Having been in the room with my late wife at a fake stem cell facility in Mexico, I highly suggest you take this information into consideration before considering doing this therapy in this way. Feel free to contact me for more information on what we experienced.
An investigation of 368 Web sites found through Google with search terms combining stem cell with various buzzwords and practitioner names associated with “complementary and alternative medicine” has revealed:
- 243 sites marketed stem cell therapies and 116 marketed other interventions where stem cells were mentioned in the description of the treatment or its effects. The other interventions included platelet-rich plasma injections (88), prolotherapy (19) and others (9).
- The cells used for transplantation were said to be derived from adipose (fatty) tissue (112 sites), bone marrow (100 sites), blood (28 sites), umbilical cord (26 sites), and other sources [e.g., placenta, amniotic sac, amniotic fluid, embryonic stem cells] (35 sites).
- 20 sites advertised plant cell-based treatments and products (e.g., skin creams).
- The most common advertised treatment targets were: bone, joint, and muscle pain/injury (182 sites); diseases or maladies (82 sites); cosmetic concerns (52 sites); non-cosmetic aging (44 sites); and sexual enhancement (18 sites).
- 80% of the sites were for clinics in the USA; the rest were located in 17 other countries.
- The practitioner types mentioned on the 368 sites included medical doctors (161), naturopaths (63), chiropractors (61), acupuncturists (36), midwives (33), homeopaths (27) and massage therapists (13). Some sites mentioned more than one and some sites listed none.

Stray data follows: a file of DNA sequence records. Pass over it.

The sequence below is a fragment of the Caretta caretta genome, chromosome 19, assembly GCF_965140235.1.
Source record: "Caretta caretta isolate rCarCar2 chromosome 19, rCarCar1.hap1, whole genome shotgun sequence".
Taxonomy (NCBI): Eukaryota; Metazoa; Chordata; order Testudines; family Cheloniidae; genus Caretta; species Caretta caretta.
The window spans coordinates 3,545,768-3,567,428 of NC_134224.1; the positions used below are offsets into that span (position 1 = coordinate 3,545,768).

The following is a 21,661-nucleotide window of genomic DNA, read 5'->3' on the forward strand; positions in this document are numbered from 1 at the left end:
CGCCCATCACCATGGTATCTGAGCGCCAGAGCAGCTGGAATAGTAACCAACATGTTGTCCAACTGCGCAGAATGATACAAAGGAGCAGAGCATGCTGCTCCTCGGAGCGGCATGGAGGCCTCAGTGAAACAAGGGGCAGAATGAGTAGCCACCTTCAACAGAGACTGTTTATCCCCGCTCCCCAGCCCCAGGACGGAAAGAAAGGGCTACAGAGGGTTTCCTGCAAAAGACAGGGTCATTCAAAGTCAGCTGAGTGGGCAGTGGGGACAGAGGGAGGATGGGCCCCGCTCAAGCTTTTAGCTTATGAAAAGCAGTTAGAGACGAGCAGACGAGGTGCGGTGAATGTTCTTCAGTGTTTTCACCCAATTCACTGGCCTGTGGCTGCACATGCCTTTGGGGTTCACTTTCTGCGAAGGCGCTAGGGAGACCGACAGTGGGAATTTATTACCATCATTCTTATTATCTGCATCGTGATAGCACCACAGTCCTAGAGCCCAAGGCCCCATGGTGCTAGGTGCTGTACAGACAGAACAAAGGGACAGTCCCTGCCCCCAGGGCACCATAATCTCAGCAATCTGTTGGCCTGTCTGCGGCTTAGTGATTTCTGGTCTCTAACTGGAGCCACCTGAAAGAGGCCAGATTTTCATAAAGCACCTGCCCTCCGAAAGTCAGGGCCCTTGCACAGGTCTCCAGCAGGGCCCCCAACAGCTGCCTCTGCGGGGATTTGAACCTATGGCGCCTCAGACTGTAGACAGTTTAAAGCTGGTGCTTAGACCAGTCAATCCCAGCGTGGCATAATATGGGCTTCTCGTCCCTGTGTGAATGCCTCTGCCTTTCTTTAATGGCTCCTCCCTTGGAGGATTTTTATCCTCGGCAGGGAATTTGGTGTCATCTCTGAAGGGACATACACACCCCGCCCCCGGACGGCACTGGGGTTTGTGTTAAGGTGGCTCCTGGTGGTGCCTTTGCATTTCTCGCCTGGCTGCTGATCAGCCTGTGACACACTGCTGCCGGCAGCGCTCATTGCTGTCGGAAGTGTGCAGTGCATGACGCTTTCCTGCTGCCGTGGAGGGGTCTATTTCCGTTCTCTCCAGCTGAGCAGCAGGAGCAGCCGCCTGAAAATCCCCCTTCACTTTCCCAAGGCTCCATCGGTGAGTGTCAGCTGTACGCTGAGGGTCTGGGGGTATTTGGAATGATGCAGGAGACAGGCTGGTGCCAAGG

- Hyperbolic language was found on 32% of the sites.
- Only 31% of the sites mentioned the regulatory status of the intervention, and only 33% noted that the therapy was unproven.
- Only 19% of the sites stated there was limited evidence of efficacy of the intervention and 13% said there was evidence of inefficacy.
- Only 25% of the sites mentioned general risks of the interventions.
The investigators concluded:
Many clinics seem to be engaging in scienceploitation, which can seriously obfuscate public discourse, mislead the public and make it difficult to discern real science from marketing claims that merely reference scientific sounding terminology. The marketing of unproven stem cell therapies has the potential to harm patients and to harm the reputation of stem cell science. It is incumbent on regulators and policymakers to take a proactive approach to managing the risks associated with the growing private market for stem cell-related interventions, and addressing misleading marketing practices is an important part of this strategy.
[Murdoch B and others. Exploiting science? A systematic analysis of complementary and alternative medicine clinic websites’ marketing of stem cell therapies. BMJ Open 8(2), March 2, 2018]
Doctor Barrett in his analysis, points out that while the notion of integrative health and wellness is a popular term today, that it’s meaning is very unclear, and has been used to cover many phony health care practices. I post it here more as FYI only. As long as this steers towards science based application rather than marketing of non scientifically based claims, I’m in favor of it.